A photographic safari to Africa involves a commitment of time and, most likely, a considerable investment in your gear. Make sure you enjoy maximum returns by following our photo-safari travel advice - tap into our expert knowledge by browsing blogs by our photographer at large, Ryan Green:
- Top Tips: Photographing the Big 5
- How to: Shoot African Landscapes
- How to: Photograph Animals on the Move
- How to: Photograph Birds on Your Safari
- How to: Shoot in Low Light and After Dark
When to Go
If you want to zoom in on Africa’s most famous spectacles, such as the Great Wildebeest Migration in East Africa, then you need to book your photo-safari in the right season. Peak season game viewing in Kenya and Botswana, for example, means superb wildlife sightings but crowded reserves.
The best time for easy game viewing is usually in the dry season when game is concentrated around waterholes. Unfortunately, the dry season means long days of bleached blue skies, harsh light and dusty conditions. As a result, many professional wildlife photographers consider Africa’s quieter "green season" – usually the rainy summer months of the year – to be the best time to photograph game. Visitor numbers are low, reducing the crowds at each sighting and the light is softer and more luminous under skies regularly filled with dramatic cloud formations.
There is more water around too, which makes for lusher landscapes and tender summer grasses that trigger the massed birthing of antelope fawns. The light is softer, the days are longer, the reserves are quieter and you get far more value for your travel Dollar.
What to Pack
Packing for a photographic safari requires more thought than packing for a simple holiday. Standard safari rules apply: pack lightweight clothing that you can layer for warmth in the early morning and evenings and keep the colours muted, earthy tones with no busy patterns of highly contrasting colours. Since there are limitations on the size and weight of your bags when you transfer between lodges or reserves by light aircraft (the most common way of reaching multiple safari destinations in one itinerary), make use of lodge laundry services to minimize how much clothing you pack and save space for your gear.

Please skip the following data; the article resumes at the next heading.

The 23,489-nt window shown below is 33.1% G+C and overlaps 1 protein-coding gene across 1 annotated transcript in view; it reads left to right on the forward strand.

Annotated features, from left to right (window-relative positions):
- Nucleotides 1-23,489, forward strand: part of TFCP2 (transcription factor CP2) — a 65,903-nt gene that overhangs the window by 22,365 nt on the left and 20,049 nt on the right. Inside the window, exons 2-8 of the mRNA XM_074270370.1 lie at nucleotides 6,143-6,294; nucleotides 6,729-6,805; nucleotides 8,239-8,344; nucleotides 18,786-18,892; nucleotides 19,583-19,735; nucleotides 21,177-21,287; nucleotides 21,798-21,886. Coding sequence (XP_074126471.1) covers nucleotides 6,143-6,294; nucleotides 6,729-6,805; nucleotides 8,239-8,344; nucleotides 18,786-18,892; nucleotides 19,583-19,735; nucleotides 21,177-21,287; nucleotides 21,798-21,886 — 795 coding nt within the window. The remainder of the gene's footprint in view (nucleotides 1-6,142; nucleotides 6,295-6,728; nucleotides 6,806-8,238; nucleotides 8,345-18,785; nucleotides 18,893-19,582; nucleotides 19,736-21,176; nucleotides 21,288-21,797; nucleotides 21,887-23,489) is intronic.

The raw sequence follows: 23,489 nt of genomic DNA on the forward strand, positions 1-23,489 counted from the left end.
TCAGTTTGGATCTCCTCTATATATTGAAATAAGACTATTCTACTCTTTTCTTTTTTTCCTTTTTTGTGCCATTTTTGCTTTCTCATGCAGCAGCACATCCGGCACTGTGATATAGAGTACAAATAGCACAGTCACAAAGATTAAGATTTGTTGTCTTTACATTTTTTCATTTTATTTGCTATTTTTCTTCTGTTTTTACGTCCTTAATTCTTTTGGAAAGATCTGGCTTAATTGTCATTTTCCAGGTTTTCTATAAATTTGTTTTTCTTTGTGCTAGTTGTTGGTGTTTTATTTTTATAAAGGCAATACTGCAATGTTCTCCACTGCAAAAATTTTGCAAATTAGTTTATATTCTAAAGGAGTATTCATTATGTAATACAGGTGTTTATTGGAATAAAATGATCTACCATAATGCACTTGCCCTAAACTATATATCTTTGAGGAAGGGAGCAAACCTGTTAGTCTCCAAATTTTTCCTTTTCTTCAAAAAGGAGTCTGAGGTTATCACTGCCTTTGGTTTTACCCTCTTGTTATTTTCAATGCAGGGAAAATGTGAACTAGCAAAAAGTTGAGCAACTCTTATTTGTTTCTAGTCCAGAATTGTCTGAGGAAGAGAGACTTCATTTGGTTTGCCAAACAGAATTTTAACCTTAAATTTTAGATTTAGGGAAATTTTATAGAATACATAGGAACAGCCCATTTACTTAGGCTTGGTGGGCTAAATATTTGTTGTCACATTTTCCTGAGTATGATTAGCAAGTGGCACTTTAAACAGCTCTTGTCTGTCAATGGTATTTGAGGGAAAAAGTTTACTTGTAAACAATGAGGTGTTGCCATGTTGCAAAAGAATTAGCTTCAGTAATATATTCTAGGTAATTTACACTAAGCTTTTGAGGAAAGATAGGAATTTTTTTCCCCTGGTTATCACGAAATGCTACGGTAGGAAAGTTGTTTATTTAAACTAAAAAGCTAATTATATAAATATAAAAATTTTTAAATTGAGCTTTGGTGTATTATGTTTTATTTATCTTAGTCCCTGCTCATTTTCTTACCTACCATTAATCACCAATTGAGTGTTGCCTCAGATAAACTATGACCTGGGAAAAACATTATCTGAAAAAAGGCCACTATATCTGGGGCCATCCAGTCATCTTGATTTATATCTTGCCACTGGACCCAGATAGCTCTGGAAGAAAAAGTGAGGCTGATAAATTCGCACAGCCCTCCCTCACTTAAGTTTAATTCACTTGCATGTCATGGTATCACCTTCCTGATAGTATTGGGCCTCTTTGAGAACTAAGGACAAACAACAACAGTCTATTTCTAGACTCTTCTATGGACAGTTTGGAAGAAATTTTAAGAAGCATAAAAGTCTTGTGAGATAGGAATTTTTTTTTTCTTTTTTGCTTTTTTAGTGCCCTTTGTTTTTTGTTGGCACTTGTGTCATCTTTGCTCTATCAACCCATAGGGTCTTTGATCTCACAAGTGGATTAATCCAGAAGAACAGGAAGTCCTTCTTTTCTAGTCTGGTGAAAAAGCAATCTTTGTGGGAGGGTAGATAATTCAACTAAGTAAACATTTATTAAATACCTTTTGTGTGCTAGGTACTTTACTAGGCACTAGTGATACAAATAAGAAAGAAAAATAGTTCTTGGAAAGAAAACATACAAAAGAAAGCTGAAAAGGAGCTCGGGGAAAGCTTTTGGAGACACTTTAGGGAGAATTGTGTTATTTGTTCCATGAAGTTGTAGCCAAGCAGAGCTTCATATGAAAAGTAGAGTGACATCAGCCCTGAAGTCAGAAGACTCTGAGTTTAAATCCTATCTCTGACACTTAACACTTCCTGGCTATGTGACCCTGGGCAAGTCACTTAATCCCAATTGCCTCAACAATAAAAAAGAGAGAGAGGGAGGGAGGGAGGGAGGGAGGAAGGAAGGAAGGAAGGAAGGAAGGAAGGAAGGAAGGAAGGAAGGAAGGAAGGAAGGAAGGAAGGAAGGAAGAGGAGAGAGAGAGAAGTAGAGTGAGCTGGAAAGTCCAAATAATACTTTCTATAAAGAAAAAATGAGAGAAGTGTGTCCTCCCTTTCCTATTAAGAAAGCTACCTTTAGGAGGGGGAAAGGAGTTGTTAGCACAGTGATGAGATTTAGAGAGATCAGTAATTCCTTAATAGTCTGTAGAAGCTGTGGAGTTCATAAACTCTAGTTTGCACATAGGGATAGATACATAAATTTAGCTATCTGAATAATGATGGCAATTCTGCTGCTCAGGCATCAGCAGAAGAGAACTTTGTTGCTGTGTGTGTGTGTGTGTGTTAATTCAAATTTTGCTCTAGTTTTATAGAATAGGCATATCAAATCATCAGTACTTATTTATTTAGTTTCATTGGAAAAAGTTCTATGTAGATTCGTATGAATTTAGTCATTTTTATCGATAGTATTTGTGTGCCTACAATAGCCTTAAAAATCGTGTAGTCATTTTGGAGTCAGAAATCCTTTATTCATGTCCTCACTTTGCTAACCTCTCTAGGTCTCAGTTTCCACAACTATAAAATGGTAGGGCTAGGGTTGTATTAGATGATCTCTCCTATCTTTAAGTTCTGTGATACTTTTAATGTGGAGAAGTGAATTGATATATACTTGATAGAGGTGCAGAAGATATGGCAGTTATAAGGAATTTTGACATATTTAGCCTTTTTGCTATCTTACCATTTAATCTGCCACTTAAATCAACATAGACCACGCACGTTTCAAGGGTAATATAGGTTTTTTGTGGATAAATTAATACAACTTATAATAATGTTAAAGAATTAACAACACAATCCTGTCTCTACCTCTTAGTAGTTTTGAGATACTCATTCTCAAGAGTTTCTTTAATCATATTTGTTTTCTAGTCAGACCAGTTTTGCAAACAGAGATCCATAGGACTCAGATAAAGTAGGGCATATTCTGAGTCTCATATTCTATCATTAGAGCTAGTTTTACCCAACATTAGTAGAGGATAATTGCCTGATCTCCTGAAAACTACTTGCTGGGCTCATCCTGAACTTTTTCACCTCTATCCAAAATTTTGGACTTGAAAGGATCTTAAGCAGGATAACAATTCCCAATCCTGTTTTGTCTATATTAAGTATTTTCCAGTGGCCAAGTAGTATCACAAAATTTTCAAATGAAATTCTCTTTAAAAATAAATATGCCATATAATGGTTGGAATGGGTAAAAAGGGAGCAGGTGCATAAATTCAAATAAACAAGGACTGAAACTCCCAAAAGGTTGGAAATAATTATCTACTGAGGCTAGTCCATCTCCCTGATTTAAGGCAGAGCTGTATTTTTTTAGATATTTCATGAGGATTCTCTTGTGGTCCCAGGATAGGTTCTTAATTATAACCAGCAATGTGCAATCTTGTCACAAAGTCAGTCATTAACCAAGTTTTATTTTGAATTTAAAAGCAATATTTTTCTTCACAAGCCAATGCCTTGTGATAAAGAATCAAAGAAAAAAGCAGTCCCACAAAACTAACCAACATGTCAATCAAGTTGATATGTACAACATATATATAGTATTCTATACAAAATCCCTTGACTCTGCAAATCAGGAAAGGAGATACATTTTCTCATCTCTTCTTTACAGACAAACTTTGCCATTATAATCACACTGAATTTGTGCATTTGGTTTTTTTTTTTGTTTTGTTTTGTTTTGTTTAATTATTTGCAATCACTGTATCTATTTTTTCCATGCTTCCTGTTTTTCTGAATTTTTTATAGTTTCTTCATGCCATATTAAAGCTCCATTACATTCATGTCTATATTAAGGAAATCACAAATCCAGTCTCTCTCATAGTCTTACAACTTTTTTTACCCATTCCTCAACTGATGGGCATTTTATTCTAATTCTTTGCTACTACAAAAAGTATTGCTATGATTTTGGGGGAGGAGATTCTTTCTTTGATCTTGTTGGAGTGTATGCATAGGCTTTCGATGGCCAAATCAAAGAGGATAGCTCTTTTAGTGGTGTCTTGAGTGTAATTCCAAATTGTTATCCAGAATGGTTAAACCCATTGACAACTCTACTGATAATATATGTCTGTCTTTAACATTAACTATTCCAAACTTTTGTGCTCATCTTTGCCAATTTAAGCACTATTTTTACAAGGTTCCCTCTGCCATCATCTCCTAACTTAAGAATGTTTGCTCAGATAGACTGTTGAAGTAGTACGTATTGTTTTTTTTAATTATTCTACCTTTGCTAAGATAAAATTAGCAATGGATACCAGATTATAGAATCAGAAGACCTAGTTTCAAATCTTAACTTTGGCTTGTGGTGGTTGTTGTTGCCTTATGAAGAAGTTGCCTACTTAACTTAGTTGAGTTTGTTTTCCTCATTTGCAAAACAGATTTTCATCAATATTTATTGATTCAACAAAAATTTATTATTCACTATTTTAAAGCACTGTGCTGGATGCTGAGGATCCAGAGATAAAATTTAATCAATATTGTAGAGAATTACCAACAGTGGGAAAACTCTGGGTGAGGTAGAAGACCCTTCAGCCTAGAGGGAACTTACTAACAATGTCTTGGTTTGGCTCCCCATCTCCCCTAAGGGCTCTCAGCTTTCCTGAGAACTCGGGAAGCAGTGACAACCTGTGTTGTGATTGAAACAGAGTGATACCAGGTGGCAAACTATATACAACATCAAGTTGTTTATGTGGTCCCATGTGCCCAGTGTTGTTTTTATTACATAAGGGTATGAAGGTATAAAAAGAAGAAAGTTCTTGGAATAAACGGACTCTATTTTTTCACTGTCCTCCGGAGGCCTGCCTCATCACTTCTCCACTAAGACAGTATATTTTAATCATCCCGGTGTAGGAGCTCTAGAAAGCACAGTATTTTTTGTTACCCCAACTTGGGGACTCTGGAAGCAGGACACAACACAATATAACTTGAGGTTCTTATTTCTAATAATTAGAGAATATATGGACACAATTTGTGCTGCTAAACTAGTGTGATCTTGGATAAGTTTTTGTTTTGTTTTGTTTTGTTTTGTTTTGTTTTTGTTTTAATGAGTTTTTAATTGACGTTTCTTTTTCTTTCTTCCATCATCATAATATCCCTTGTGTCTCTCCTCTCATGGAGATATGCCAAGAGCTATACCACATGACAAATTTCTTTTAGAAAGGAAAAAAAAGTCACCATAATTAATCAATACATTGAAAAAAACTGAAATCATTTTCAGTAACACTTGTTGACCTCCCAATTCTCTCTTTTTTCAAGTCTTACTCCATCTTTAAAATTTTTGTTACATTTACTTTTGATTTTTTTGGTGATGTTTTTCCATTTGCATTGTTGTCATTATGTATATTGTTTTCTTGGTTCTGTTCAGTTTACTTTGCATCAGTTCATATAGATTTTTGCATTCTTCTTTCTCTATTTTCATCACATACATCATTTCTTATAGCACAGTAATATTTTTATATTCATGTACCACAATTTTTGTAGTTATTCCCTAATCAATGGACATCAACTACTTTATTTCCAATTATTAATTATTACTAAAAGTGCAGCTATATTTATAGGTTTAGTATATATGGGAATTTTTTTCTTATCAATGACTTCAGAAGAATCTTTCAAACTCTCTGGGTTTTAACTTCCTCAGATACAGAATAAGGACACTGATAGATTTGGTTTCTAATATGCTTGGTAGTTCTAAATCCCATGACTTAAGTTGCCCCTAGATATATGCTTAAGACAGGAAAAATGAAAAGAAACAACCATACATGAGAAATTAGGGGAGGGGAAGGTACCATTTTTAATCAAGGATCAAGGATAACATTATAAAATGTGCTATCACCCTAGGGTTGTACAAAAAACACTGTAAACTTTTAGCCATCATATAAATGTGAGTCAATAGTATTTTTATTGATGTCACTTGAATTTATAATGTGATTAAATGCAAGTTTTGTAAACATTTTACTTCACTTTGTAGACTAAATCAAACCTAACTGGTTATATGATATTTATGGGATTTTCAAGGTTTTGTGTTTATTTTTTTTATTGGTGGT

It is always a good idea to carry a small ‘point-and-shoot’ camera (or use your mobile phone) for candid moments and the occassional, inevitable selfie for your social media. A big DSLR is often unwieldy to capture quick snaps of people or those in-transit moments that surprise you.
For specific advice on packing your camera gear, read our blog ‘Packing Your Camera Bag for Safari’.
What to Do Before You Leave
If you are fairly new to photography or have rewarded yourself with a new camera, spend some time getting to know its technical settings and familiarise yourself with shooting under various outdoor conditions in your home city – try shooting in a park or capturing candid images on the street.
We share some tried-and-tested tips in our blog ‘Pre-Safari Prep: How to Get the Most From Your Camera’. For beginners and experienced photographers, we highly recommend a pre-safari photography workshop if your itinerary includes Johannesburg - ask your African Safari Expert for details.
What to Expect on a Photo Safari
Unlike a generalist safari which aims to please general tastes and interests on a game viewing activity, a specialist photographic safari has a specific goal shared by all the participants. Your fellow travellers will be as keen as you are to get the perfect shot and, although your individual interests may vary from birds to big cats, the group dynamic is relaxed and empathetic. Everyone gets a window seat, everyone gets professional attention, and each traveller has patience for the other’s special interest.
You do not need to be an expert photographer: our photo-safari partners include Africa’s top photographer-guides who are passionate about sharing their knowledge and developing your skills – their goal is to help you get that once-in-a-lifetime image.